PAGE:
Municipalities ravaged by Super Storm Sandy are no longer required to repay millions of dollars in federal government loans that were distributed to help them recover from the storm.

A bill signed by President Joe Biden includes the cancellation of community disaster loans worth tens of millions of dollars that were granted to several coastal towns affected by Sandy in 2012.

Without the decision, according to the New Jersey congressional delegation, 18 New Jersey municipalities would still owe more than $ 25 million.

“Traditionally, these loans have been canceled, but in recent years efforts have been made to ensure that this does not happen,” said Congressman Frank Pallone, DN.J. 6th District, declared New Jersey 101.5. “We had to fight a long battle to achieve this. “

Pallone and Congressman Andy Kim, DN.J. 3rd District, held a press conference Tuesday in Toms River regarding the loan cancellation.

“I’m proud to have fought and won over $ 12 million in total loan forgiveness for several towns and schools in Ocean County,” Kim said.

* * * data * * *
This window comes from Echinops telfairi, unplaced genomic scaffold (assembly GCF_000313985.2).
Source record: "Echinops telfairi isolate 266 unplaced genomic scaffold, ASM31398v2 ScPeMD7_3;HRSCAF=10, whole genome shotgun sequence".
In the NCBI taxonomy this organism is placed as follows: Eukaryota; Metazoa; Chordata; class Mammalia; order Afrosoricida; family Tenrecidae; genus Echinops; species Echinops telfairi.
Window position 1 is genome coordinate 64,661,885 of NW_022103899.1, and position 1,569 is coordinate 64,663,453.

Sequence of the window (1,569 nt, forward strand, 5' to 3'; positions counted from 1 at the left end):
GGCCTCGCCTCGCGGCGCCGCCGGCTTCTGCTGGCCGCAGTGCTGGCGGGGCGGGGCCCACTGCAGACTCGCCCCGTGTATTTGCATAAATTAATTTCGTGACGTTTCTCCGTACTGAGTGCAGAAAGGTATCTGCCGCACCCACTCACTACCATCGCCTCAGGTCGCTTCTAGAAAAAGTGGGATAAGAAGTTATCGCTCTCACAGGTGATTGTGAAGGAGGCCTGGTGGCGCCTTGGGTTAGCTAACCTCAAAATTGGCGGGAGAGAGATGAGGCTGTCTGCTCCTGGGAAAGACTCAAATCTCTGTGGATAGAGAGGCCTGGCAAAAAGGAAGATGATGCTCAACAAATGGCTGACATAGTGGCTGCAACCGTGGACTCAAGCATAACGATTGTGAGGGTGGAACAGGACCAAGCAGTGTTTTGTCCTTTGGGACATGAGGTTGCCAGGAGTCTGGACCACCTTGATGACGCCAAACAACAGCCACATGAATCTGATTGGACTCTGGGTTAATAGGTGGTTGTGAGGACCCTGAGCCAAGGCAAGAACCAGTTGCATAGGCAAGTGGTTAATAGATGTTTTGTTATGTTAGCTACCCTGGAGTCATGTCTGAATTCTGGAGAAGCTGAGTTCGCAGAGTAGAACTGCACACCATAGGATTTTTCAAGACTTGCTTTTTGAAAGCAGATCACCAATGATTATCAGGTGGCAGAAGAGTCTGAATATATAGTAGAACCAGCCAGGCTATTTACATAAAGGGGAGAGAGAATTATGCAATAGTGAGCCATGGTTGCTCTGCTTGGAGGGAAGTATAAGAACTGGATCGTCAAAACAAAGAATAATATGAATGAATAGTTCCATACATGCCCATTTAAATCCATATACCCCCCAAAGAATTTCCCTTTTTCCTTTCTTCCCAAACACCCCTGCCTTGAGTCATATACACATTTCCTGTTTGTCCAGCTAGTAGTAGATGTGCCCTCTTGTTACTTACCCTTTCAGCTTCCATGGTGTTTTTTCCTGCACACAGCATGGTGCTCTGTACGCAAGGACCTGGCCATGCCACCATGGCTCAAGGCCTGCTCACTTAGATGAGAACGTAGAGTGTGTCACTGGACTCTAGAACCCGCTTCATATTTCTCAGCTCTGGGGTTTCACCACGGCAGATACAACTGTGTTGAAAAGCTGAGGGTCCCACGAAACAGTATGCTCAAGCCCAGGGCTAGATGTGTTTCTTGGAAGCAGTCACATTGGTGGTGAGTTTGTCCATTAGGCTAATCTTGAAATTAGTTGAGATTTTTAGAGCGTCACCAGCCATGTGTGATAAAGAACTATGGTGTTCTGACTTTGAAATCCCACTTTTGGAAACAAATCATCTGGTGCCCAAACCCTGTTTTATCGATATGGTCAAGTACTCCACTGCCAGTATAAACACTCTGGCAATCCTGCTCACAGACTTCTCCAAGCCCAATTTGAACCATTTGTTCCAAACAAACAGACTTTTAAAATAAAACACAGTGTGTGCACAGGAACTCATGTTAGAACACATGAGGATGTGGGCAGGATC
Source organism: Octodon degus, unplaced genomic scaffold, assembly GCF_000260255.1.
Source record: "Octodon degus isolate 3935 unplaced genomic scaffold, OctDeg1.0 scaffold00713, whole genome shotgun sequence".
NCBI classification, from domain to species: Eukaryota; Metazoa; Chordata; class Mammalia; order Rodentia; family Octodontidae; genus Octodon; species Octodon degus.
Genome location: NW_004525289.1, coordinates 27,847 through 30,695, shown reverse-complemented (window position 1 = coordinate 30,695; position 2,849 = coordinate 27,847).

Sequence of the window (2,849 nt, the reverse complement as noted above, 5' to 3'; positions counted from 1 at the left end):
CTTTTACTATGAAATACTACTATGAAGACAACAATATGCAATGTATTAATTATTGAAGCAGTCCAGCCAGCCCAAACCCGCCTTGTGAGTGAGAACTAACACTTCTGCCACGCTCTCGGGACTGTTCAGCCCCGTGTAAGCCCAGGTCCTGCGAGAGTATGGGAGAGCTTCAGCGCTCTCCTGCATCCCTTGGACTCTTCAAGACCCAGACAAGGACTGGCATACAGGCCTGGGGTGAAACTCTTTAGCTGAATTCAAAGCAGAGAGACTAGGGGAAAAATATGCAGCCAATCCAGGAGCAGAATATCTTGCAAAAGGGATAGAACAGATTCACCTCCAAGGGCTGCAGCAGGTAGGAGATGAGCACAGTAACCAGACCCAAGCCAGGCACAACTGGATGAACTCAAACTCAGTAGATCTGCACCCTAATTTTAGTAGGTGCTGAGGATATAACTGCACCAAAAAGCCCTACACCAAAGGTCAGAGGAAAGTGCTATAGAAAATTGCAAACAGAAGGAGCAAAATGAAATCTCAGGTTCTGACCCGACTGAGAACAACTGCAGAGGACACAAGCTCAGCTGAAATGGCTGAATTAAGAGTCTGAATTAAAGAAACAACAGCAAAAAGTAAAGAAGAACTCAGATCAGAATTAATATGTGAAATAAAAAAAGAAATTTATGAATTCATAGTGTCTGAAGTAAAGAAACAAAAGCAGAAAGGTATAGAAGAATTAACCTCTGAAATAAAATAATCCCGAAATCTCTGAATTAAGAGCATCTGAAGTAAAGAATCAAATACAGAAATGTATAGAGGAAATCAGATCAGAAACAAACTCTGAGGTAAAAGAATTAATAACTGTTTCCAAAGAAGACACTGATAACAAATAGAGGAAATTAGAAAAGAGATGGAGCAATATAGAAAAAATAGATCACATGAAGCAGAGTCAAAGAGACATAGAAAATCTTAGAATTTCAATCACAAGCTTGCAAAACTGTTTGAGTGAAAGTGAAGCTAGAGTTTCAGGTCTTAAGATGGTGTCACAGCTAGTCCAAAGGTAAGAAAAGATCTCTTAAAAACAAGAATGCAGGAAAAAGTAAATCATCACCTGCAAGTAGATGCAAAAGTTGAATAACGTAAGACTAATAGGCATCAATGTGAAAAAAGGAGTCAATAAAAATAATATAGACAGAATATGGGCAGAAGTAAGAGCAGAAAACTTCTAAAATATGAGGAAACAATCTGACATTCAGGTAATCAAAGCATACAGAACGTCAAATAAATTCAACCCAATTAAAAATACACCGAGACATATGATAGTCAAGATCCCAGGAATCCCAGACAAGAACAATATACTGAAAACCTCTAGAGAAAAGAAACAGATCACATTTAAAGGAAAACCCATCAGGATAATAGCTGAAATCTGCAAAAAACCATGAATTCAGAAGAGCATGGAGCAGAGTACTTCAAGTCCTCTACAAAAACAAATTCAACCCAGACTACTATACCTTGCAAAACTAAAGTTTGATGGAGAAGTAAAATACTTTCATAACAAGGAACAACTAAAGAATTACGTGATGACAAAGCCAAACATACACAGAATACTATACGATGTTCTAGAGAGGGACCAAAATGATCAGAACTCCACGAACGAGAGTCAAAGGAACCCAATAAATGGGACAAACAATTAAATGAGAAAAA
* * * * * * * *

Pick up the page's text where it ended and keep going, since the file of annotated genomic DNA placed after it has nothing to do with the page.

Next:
Pallone said this is great news for residents who may have seen loan obligations come back to them in the form of increased taxes or reduced services.

“Forgiving the millions of dollars in community disaster loans is an important step in finally putting Sandy behind us,” said Highlands Mayor Carolyn Broullon.

“The remission of the Community Disaster Loan means our residents will not have to pay millions of dollars on top of the devastation they have already suffered,” added Keansburg Mayor George Hoff.

Pallone said the fight continues to end federal disaster loan repayments by individuals as well – he says the funding should have been in the form of grants, not loans. From now on, New Jersey residents have until 2023 to repay so-called “clawbacks” of Sandy-related funds, unless those funds were obtained fraudulently.

Contact reporter Dino Flammia at [email protected]

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